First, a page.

Figure 8. RSVT Outputs, Including Deformation, Propagated Damage, Residual Stress, Strain, and Margin of Safety.


The development of RSVT began with the previously mentioned SBIR contract, including Phase I and II efforts. These efforts helped to develop the groundwork for RSVT, resulting in a toolkit of software algorithms that could rapidly determine residual strength of damaged structures and could be run using a command-line interface.

An additional SBIR effort enabled the development of a tool for applying dynamic loads to a structure while allowing for damage propagation. This effort resulted in a tool for determining time-to-failure of structures by applying dynamic loading for subsonic cases.

Current efforts to enhance RSVT include more SBIR development and the JASP project. The result of the SBIR efforts will be a fully functioning RSVT, including a command-line interface and a graphical user interface that can determine both residual strength and time-to-kill for damage structures. This effort will also include improvements to a variety of the features in RSVT, including additional material models, advanced failure modes, and dynamic loads in supersonic, hypersonic, and even rarified atmosphere.

The goals of the JASP project are to demonstrate the capabilities of RSVT and to develop a strategy to leverage the results of an RSVT analysis in DoD vulnerability tools, such as AJEM and COVART.

These efforts are expected to continuously enhance the toolkit to rapidly determine residual strength and time-to-failure of beam-like structures and to further demonstrate its capabilities. And while the capabilities of RSVT are certainly not a replacement for live fire tests and high-fidelity FEA, they promise to be an increasingly valuable component in improving the knowledge gained from traditional structural analysis methods and higher-level simulations and in filling in the remaining data gaps that can result from time and/or budget constraints.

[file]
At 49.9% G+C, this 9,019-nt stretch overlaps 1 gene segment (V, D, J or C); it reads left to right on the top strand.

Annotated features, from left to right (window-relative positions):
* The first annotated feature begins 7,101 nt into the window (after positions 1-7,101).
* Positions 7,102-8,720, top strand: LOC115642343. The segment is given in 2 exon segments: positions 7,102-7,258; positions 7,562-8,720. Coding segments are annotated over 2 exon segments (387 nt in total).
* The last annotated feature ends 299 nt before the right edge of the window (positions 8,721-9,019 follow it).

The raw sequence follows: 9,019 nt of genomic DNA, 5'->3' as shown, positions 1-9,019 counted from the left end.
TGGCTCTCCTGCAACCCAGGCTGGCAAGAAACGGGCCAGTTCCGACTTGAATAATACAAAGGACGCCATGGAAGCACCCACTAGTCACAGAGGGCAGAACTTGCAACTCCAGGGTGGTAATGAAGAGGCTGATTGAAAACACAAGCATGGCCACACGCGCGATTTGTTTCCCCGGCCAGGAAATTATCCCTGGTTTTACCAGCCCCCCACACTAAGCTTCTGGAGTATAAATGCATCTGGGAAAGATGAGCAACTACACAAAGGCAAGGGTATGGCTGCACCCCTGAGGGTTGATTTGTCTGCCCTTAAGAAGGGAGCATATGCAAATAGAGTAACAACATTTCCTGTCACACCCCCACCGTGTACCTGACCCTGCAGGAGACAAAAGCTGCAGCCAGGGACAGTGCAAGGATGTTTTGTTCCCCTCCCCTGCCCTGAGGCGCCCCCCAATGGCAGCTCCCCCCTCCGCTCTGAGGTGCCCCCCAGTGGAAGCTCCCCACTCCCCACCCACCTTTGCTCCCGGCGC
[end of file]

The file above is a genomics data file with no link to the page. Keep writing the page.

Mr. Neil Berg is an engineer at Skyward, Ltd., leading the technical development of RSVT. With extensive expertise in developing simulation tools and analyzing aircraft vulnerability and weapons effects, he is currently developing tools to rapidly evaluate the effect of aircraft structural damage on flightworthiness, performing coupled Euler-Lagrange simulations, and designing an improved test device for evaluating structural joints subject to hydrodynamic ram. Mr. Berg holds a B.S. in aerospace engineering from the University of Cincinnati.

Mr. Stephen Rosencrantz is the Director of Modeling and Simulation (M&S) at Skyward, Ltd. He has more than 22 years of experience leading and executing machine learning (ML), software engineering (SE), FEA, and synthetic-aperture radar (SAR) simulation projects. He is currently leading and growing Skyward’s M&S group as they develop RSVT; develop ML algorithms and software for automatic dependent surveillance-broadcast/electro-optical/infrared/lidar anomaly detection and digital engineering solutions; and provide simulation support to Department of Defense programs. Mr. Rosencrantz holds a B.S. in aeronautical and astronautical engineering from the University of Washington and an M.S. in mechanical engineering from Wright State University.